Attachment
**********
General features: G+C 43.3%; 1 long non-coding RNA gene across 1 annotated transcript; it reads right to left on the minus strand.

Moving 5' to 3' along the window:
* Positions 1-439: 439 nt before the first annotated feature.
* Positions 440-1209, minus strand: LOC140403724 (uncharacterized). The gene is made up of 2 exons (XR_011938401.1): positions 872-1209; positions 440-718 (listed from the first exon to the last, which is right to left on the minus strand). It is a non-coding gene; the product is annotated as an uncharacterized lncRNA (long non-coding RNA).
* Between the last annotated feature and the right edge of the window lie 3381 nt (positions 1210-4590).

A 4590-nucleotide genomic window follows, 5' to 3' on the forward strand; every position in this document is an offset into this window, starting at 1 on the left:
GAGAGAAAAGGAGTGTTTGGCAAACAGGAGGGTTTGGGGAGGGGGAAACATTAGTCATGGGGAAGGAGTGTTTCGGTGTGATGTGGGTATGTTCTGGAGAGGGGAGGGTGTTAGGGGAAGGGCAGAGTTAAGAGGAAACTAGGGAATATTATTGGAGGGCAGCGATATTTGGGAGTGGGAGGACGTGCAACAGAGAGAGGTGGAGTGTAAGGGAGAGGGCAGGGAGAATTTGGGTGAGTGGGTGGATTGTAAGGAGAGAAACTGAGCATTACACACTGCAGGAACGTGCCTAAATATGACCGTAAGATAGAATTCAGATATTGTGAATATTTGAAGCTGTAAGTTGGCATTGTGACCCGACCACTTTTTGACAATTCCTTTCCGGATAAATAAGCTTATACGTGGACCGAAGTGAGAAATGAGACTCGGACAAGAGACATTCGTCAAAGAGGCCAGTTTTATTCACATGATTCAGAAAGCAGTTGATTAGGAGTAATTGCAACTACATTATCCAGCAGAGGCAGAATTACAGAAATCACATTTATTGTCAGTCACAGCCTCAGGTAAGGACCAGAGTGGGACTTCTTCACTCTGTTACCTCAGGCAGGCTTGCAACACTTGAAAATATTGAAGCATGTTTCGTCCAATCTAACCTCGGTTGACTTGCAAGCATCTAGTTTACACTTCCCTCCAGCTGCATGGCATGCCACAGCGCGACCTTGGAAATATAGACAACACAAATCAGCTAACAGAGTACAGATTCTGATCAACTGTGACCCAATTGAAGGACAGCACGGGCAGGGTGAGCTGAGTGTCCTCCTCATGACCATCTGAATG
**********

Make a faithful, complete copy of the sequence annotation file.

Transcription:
General features: G+C 43.3%; 1 long non-coding RNA gene across 1 annotated transcript; it reads right to left on the minus strand.

Moving 5' to 3' along the window:
* Positions 1-439: 439 nt before the first annotated feature.
* Positions 440-1209, minus strand: LOC140403724 (uncharacterized). The gene is made up of 2 exons (XR_011938401.1): positions 872-1209; positions 440-718 (listed from the first exon to the last, which is right to left on the minus strand). It is a non-coding gene; the product is annotated as an uncharacterized lncRNA (long non-coding RNA).
* Between the last annotated feature and the right edge of the window lie 3381 nt (positions 1210-4590).

A 4590-nucleotide genomic window follows, 5' to 3' on the forward strand; every position in this document is an offset into this window, starting at 1 on the left:
GAGAGAAAAGGAGTGTTTGGCAAACAGGAGGGTTTGGGGAGGGGGAAACATTAGTCATGGGGAAGGAGTGTTTCGGTGTGATGTGGGTATGTTCTGGAGAGGGGAGGGTGTTAGGGGAAGGGCAGAGTTAAGAGGAAACTAGGGAATATTATTGGAGGGCAGCGATATTTGGGAGTGGGAGGACGTGCAACAGAGAGAGGTGGAGTGTAAGGGAGAGGGCAGGGAGAATTTGGGTGAGTGGGTGGATTGTAAGGAGAGAAACTGAGCATTACACACTGCAGGAACGTGCCTAAATATGACCGTAAGATAGAATTCAGATATTGTGAATATTTGAAGCTGTAAGTTGGCATTGTGACCCGACCACTTTTTGACAATTCCTTTCCGGATAAATAAGCTTATACGTGGACCGAAGTGAGAAATGAGACTCGGACAAGAGACATTCGTCAAAGAGGCCAGTTTTATTCACATGATTCAGAAAGCAGTTGATTAGGAGTAATTGCAACTACATTATCCAGCAGAGGCAGAATTACAGAAATCACATTTATTGTCAGTCACAGCCTCAGGTAAGGACCAGAGTGGGACTTCTTCACTCTGTTACCTCAGGCAGGCTTGCAACACTTGAAAATATTGAAGCATGTTTCGTCCAATCTAACCTCGGTTGACTTGCAAGCATCTAGTTTACACTTCCCTCCAGCTGCATGGCATGCCACAGCGCGACCTTGGAAATATAGACAACACAAATCAGCTAACAGAGTACAGATTCTGATCAACTGTGACCCAATTGAAGGACAGCACGGGCAGGGTGAGCTGAGTGTCCTCCTCATGACCATCTGAATG